Norwalk agent
Togaviridae, Flaviviridae, Retroviridae, Rheoviridae, Picornaviridae, Caliciviridae
- capside symmetry?
Bunyaviridae, Coronaviridae, Filoviridae, Arenaviridae, Paramyxoviridae, Orthomyxoviridae, Rhabdoviridae
- capsid symmetry
- envelope
helical, enveloped
- important pathogens
California encephalitis virus, Hantavirus
- important pathogens
Coronavirus, SARS
- important pathogens
Ebola virus
- important pathogens
Lymphocytic chriomeningitis virus, Lassa virus, Machupo virus
- important pathogens
Parainfluenza virus, Mumps virus, Measles virus, Respiratory Syncytial virus
- important pathogens
Influenza A, B, and C
- important pathogens
rabies virus
what is the peak season for influenza?
Jan - March
Some viruses can code for anti-inflammatory cytokines. Comment on this statement using HIV-1 as an example.
HIV-1 can infect macs, codes for anti-inflammatory cytokine IL-10, which has two main fxns:

(1) upregulates CCR5 (makes it easier for virus to gain entry)

(2) shuts down immune response
Marburg virus and Ebola virus
- how is the general effect different from e.g. HIV-1
for HIV, you get INC anti-inflammatory cytokines --> shuts down immune system

for Ebola virus and Marburg virus, the immune system is NOT shut down, instead the patient dies from toxic shock syndrome (inc TNF-alpha)
what is the best stage of viral replication to combat infection?
block it at first stage --> attachment
attachment of virus to host cell governed by what type of bond?
adsorption via electrostatic bonding
all animal DNA viruses are naked (i.e. have no envelope) except for ?
Herpetoviridae --> obtain envelope from nuclear membrane of virus-infected cell

Poxviridae --> have a complex lipid-protein mix on their surface

Hepadnaviridae --> have lipoprotein-like material on their surface
viral life cycle
- compare attachment & penetration with regards to pH-dependence, ionic strength-dependence, and temp-dependence
- pH-dependent
- Ionic strength-dependent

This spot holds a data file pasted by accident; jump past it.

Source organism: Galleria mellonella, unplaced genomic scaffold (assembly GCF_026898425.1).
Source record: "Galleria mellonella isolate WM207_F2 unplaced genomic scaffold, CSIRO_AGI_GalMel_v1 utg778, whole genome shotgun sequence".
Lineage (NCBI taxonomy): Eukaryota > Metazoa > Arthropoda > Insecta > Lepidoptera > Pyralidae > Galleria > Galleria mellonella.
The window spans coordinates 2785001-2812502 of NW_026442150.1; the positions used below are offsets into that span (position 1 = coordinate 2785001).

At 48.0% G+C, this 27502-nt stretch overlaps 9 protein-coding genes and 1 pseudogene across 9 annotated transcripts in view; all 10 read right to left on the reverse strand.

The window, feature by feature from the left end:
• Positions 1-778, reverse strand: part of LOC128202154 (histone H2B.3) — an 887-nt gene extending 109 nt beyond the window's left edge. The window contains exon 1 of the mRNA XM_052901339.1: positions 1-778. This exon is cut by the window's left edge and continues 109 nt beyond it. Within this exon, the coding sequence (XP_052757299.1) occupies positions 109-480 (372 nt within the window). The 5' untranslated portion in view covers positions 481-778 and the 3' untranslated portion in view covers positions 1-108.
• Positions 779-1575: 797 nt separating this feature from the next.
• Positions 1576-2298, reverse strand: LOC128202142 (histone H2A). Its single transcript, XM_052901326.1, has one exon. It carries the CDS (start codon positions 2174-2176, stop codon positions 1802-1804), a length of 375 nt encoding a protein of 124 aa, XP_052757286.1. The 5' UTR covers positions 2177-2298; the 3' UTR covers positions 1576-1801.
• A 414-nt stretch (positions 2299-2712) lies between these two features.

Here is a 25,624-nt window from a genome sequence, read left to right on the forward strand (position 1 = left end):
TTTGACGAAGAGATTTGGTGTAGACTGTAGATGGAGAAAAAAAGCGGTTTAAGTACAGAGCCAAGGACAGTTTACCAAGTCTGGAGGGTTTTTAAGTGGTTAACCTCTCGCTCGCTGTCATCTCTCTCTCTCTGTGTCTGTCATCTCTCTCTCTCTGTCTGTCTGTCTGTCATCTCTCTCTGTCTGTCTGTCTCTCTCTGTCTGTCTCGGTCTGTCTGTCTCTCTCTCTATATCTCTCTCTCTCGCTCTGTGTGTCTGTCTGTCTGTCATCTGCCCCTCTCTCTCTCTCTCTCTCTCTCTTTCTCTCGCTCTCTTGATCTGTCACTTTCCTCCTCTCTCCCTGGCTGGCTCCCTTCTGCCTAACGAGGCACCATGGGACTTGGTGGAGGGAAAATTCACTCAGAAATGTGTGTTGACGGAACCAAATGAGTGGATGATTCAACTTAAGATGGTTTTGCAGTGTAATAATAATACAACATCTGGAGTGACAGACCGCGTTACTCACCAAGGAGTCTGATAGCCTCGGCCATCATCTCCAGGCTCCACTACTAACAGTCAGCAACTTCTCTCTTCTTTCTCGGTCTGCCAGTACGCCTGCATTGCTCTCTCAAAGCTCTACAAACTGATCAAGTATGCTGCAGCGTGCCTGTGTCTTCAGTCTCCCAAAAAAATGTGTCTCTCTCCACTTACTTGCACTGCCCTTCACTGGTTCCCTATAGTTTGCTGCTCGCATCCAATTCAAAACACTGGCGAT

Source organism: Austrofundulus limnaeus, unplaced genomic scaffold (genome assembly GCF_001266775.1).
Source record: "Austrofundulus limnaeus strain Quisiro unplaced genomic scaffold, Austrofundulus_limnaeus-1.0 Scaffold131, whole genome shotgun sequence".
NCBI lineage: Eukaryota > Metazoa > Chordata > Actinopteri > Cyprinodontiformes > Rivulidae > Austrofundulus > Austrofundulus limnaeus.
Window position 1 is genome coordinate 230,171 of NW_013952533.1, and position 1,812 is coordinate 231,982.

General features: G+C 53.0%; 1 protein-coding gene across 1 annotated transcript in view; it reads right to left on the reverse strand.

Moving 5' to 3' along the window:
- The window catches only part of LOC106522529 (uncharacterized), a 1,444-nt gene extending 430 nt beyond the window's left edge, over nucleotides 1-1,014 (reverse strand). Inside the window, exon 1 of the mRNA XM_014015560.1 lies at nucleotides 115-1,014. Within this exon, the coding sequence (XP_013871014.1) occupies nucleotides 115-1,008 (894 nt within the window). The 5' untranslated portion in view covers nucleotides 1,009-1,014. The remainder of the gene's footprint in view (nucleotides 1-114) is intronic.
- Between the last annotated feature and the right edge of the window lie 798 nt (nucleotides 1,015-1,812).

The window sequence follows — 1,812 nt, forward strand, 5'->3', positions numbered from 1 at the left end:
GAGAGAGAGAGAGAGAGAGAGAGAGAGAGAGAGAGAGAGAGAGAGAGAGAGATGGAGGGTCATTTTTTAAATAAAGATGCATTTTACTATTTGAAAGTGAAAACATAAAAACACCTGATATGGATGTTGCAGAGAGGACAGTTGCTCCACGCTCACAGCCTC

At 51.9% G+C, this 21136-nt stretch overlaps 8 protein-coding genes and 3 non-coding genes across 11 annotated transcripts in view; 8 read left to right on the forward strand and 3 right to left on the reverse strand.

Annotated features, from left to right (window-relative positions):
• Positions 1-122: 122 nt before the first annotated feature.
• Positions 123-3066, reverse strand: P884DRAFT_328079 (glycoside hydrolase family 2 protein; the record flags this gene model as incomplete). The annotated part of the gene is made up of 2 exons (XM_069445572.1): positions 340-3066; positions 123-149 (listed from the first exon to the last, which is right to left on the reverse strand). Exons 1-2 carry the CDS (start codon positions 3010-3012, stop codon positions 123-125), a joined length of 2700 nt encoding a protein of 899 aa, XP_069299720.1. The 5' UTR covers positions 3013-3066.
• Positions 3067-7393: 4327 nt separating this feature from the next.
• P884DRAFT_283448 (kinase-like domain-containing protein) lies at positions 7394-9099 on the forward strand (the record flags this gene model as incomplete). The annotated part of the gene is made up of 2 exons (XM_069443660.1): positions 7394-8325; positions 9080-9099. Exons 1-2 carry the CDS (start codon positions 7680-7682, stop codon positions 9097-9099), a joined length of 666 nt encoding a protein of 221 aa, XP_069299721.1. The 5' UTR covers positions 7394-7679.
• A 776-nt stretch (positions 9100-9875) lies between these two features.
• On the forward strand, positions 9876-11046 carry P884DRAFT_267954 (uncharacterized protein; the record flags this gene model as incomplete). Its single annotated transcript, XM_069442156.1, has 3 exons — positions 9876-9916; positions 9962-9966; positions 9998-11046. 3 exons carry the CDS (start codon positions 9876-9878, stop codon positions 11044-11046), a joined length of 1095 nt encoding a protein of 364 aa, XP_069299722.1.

- temp-independent

- pH-independent
- Ionic strength-independent
- temp-dependent
where does assembly occur for adenoviridae, papoviridae, and parvoviridae?
in nucleus
where does assembly occur for Picornaviridae, Poxviridae?
in cytoplasmic "cell factories"
where does assembly occur for Herpetoviridae, Orthomyxoviridae, Paramyxoviridae, Rhabdoviridae?
at cellular membrane
- picornaviridae
cell lysis
- orthomyxoviridae
budding from cytoplasmic membranes
- herpetoviridae
through ER
T/F viruses can imitate every natural ligand in your body
Rhinovirus receptor
ICAM-1 interacts in canyon of rhinovirus
member of Ig superfamily

natural ligand is Lfa-1
poliovirus receptor

an example of a single type of receptor molecule mediating virus binding and entry
poliovirus genome structure
single-stranded linear RNA (+) strand
reovirus genome structure
double-stranded linear RNA, 10-11 segments
sindbis virus genome structure
single-stranded linear RNA, (+) strand
influenza virus genome structure
single-stranded linear RNA, (-) strand, 7-8 segments
vesicular stomatitis virus genome structure
single-stranded linear RNA, (-) strand
arenavirus genome structure
single-stranded linear RNA, (-) strand, 2 segments
hepatitis delta virus
- genome structure
- RNA polymerase
single-stranded circular RNA, rodlike (-) strand

cellular DNA-dependent RNA polymerase II
most RNA viruses replicate in the cytoplasm. What 4 exceptions instead replicate in the nucleus?
Influenza, Borna, Hepatitis delta, Retroviruses
how do influenza and bunya viruses prime RNA synthesis?

- cellular mRNAs cleaved 10-13 nt from 5' cap by a cap-dependent endonucleolytic activity that is a part of the viral RNA polymerase
- this short host mRNA derived capped RNA is then used as a primer to initiate synthesis of the viral RNA
what type of priming system does poliovirus use?
protein priming system similar to adenovirus
hepatitis delta virus